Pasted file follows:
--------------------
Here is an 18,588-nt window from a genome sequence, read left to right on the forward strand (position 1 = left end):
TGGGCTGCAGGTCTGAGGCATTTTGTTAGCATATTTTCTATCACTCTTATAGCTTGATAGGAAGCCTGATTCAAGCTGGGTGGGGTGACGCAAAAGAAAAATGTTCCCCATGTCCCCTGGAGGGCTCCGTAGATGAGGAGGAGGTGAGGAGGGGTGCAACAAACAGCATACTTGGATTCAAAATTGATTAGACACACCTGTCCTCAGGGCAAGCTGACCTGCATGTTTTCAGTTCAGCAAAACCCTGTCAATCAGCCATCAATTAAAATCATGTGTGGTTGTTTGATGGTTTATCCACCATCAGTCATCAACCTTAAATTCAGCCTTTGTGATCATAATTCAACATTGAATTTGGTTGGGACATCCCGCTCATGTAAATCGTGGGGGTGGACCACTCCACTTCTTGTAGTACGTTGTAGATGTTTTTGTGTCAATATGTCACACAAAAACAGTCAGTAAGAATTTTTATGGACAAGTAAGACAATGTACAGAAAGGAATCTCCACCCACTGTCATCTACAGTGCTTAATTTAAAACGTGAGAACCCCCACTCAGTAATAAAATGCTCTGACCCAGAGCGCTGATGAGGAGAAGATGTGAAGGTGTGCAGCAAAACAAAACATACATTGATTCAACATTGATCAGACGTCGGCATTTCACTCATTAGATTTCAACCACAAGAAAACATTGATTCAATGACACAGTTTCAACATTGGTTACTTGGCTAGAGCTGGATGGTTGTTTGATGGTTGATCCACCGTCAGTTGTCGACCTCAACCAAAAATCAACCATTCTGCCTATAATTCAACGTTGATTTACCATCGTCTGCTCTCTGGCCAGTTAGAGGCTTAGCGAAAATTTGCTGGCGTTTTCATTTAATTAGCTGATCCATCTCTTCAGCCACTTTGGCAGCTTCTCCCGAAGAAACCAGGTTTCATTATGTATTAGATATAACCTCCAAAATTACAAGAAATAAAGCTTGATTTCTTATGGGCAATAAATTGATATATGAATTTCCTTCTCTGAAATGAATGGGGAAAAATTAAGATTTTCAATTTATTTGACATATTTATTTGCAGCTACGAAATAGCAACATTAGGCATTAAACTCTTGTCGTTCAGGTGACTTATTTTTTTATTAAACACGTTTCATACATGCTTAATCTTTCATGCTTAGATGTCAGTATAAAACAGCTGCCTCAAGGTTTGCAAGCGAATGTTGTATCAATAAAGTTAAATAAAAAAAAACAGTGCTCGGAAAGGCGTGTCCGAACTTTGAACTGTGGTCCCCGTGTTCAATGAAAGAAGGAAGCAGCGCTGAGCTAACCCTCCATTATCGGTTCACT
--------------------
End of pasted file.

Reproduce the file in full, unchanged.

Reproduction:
Here is an 18,588-nt window from a genome sequence, read left to right on the forward strand (position 1 = left end):
TGGGCTGCAGGTCTGAGGCATTTTGTTAGCATATTTTCTATCACTCTTATAGCTTGATAGGAAGCCTGATTCAAGCTGGGTGGGGTGACGCAAAAGAAAAATGTTCCCCATGTCCCCTGGAGGGCTCCGTAGATGAGGAGGAGGTGAGGAGGGGTGCAACAAACAGCATACTTGGATTCAAAATTGATTAGACACACCTGTCCTCAGGGCAAGCTGACCTGCATGTTTTCAGTTCAGCAAAACCCTGTCAATCAGCCATCAATTAAAATCATGTGTGGTTGTTTGATGGTTTATCCACCATCAGTCATCAACCTTAAATTCAGCCTTTGTGATCATAATTCAACATTGAATTTGGTTGGGACATCCCGCTCATGTAAATCGTGGGGGTGGACCACTCCACTTCTTGTAGTACGTTGTAGATGTTTTTGTGTCAATATGTCACACAAAAACAGTCAGTAAGAATTTTTATGGACAAGTAAGACAATGTACAGAAAGGAATCTCCACCCACTGTCATCTACAGTGCTTAATTTAAAACGTGAGAACCCCCACTCAGTAATAAAATGCTCTGACCCAGAGCGCTGATGAGGAGAAGATGTGAAGGTGTGCAGCAAAACAAAACATACATTGATTCAACATTGATCAGACGTCGGCATTTCACTCATTAGATTTCAACCACAAGAAAACATTGATTCAATGACACAGTTTCAACATTGGTTACTTGGCTAGAGCTGGATGGTTGTTTGATGGTTGATCCACCGTCAGTTGTCGACCTCAACCAAAAATCAACCATTCTGCCTATAATTCAACGTTGATTTACCATCGTCTGCTCTCTGGCCAGTTAGAGGCTTAGCGAAAATTTGCTGGCGTTTTCATTTAATTAGCTGATCCATCTCTTCAGCCACTTTGGCAGCTTCTCCCGAAGAAACCAGGTTTCATTATGTATTAGATATAACCTCCAAAATTACAAGAAATAAAGCTTGATTTCTTATGGGCAATAAATTGATATATGAATTTCCTTCTCTGAAATGAATGGGGAAAAATTAAGATTTTCAATTTATTTGACATATTTATTTGCAGCTACGAAATAGCAACATTAGGCATTAAACTCTTGTCGTTCAGGTGACTTATTTTTTTATTAAACACGTTTCATACATGCTTAATCTTTCATGCTTAGATGTCAGTATAAAACAGCTGCCTCAAGGTTTGCAAGCGAATGTTGTATCAATAAAGTTAAATAAAAAAAAACAGTGCTCGGAAAGGCGTGTCCGAACTTTGAACTGTGGTCCCCGTGTTCAATGAAAGAAGGAAGCAGCGCTGAGCTAACCCTCCATTATCGGTTCACT